Zend Weekly Summaries Issue #225

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TLK: Internal pass-by-reference
BUG: segfault on passing arguments by reference
REQ: C++ library wrapper
TLK: class_exists() and realpath()
TLK: Before March 1st…
NEW: Custom object serializing infrastructure
TLK: PDO questions
TLK: 5.0.4 RC1 delay
TLK: Approved bison versions
CVS: Win32 backtraces made possible
PAT: Poor Fred

TLK: Internal pass-by-reference

Extension author Chris Cranford got off to a false start when he asked how to
pick up key/value pairs by iterating over an array. The only response was given in PHP.

Evidently a hardy chap, Chris persevered with a carefully worded question about
passing variables to an internal function by reference without enabling the
deprecated allow_call_time_pass_reference switch in php.ini.
Marcus Börger responded this time, pointing Chris to ZEND_ARG_INFO and
the macros available in zend_api.h. Brad House followed up with an example of
those macros in use in ext/mcve‘s

Chris wondered where second_arg_force_ref() was defined – it was
giving him compiler issues. Was there an example he could use?

Brad explained that it was only defined in zend_modules.h in PHP 5; in PHP
4 you’d need to manually define it:

static unsigned char second_arg_force_ref[] =

He added, ‘As far as usage, you pretty much define it as by reference, and
just set the variable as you’d like, just make sure you dereference it (e.g. use
*arg2 not arg2 or whatnot after getting the reference using

Short version: Hard-to-find advice for extension writers.

BUG: segfault on passing arguments by reference

Martin Sarsale wrote in to say that his large project was doing some very strange
things following an upgrade to PHP 4.3.10. He was seeing a lot of segmentation
faults. He’d installed php-mmturck, and provided a choice moment from his Apache
error log:

Line 58 contained:


Derick Rethans had noticed the same thing, and was still trying to figure out
where it happens, but felt that ‘it has most likely to do with
returning-by-reference in the wrong places
‘. He noted that it was difficult to
reproduce the problem.

Michael Walter had also experienced this problem, this time in a medium-sized
code base. He reported seeing a crash even with ‘correct’ code such as:

() {


Todd Ruth, who had previously reported this
, said that he’d ended up by hacking a p*rl script[sic] to find
attempts to use non-referencable things as references‘ in his company’s code
base, and would like to see a better tool for doing this. He’d found that:

() {

function h(&$x) {
= 5;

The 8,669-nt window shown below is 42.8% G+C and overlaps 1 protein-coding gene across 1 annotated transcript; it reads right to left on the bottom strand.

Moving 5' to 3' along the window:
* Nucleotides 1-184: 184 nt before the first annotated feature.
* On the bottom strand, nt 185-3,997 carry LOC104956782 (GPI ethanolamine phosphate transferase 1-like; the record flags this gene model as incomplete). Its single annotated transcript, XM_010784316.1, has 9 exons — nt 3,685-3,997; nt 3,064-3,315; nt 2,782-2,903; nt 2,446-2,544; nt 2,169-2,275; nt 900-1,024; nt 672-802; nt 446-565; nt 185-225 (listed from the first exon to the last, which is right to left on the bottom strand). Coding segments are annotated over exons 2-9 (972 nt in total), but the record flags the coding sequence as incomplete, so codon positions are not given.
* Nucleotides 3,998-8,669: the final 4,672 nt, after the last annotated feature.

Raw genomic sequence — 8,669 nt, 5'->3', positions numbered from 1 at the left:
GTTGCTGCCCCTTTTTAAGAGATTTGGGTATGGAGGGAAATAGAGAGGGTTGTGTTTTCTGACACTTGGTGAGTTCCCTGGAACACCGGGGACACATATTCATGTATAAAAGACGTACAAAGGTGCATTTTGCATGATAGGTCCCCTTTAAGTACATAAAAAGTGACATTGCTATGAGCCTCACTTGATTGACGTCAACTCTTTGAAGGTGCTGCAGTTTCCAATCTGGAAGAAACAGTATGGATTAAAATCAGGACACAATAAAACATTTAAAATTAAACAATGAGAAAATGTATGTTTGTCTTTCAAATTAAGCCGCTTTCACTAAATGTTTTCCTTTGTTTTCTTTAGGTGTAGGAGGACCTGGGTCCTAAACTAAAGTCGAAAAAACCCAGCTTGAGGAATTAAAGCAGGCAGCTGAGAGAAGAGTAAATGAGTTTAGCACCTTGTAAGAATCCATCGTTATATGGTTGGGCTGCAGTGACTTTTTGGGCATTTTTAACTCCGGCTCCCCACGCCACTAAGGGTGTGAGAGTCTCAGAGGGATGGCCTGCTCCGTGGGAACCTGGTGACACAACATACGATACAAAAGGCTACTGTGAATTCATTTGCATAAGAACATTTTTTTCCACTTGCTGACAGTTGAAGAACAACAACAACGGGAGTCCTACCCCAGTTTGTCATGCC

could cause PHP to crash – but only if the code base was large enough.

Martin reported that, having tested several PHP 4 versions, PHP 4.3.5 was the
last to give him no problems. He’d downgraded as a consequence, and was now living
with the problem of applying security patches intended for later versions of

Short version: Mystery bug in PHP 4.3.6 and up affecting large code bases.

REQ: C++ library wrapper

New extension writer Arjun Jain wrote asking whether there were any options other
than ext_skel and PECL_Gen for spawning a PHP extension. The API he was working with
was written in C++ and continually being updated. He had hoped to find a way to load
those libraries and simply expose the interface in PHP, rather like the ImageMagick
library, given that maintenance was likely to be a problem. Was this possible?

Fellow extension newbie Tim Van Wassenhove pointed Arjun to a tutorial on Jay
Smith’s site,
[dead link], saying he might find it useful. He probably did – it’s an excellent resource.

Editor’s note: Jay has been contacted with an offer of hosting. Watch this space…

Short version: Check that link :-)

TLK: class_exists() and realpath()

Stephan Schmidt of PEAR reported ‘strange behaviour’ on the part of
class_exists() in PHP 5, saying that the __autoload()
function wasn’t responding as it should. Marcus pointed out that the second
parameter in class_exists() should be set to ‘true‘, to
force __autoload(); ‘“RTFM” or is it undocumented?
Oooops….‘ wrote Stephan.

Undeterred, he wrote again a few hours later to say that realpath()
reported the path to the document root when called from the constructor, but the
path to the PHP installation when called from the destructor. Johannes Schlüter
pointed out that this was by design, and should also happen on Linux where mod_php
was used.

Daniel Convissor reported that he was seeing different realpath()
behaviour in this respect depending on whether he used Win 2K (document root) or Win
XP (PHP installation) when running PHP as CGI.

Short version: The last of these probably isn’t by

TLK: Before March 1st…

Adding to last week’s PHP 5.1 TODO list, Lukas Smith highlighted the need for the
installer in PEAR 1.4 that Greg Beaver had been working on. ‘Getting this in…
will improve the life for pecl considerably
!’ As with PDO, testers were needed
for this.

Greg added that he planned to release PEAR 1.4.0a1 during the coming week, and
expected the first beta version to be ready in time for PHP 5.1 beta 2. Should he
stay with PEAR 1.3.5 for PHP 5.1 stable, or try to get PEAR 1.4.0 stable into PHP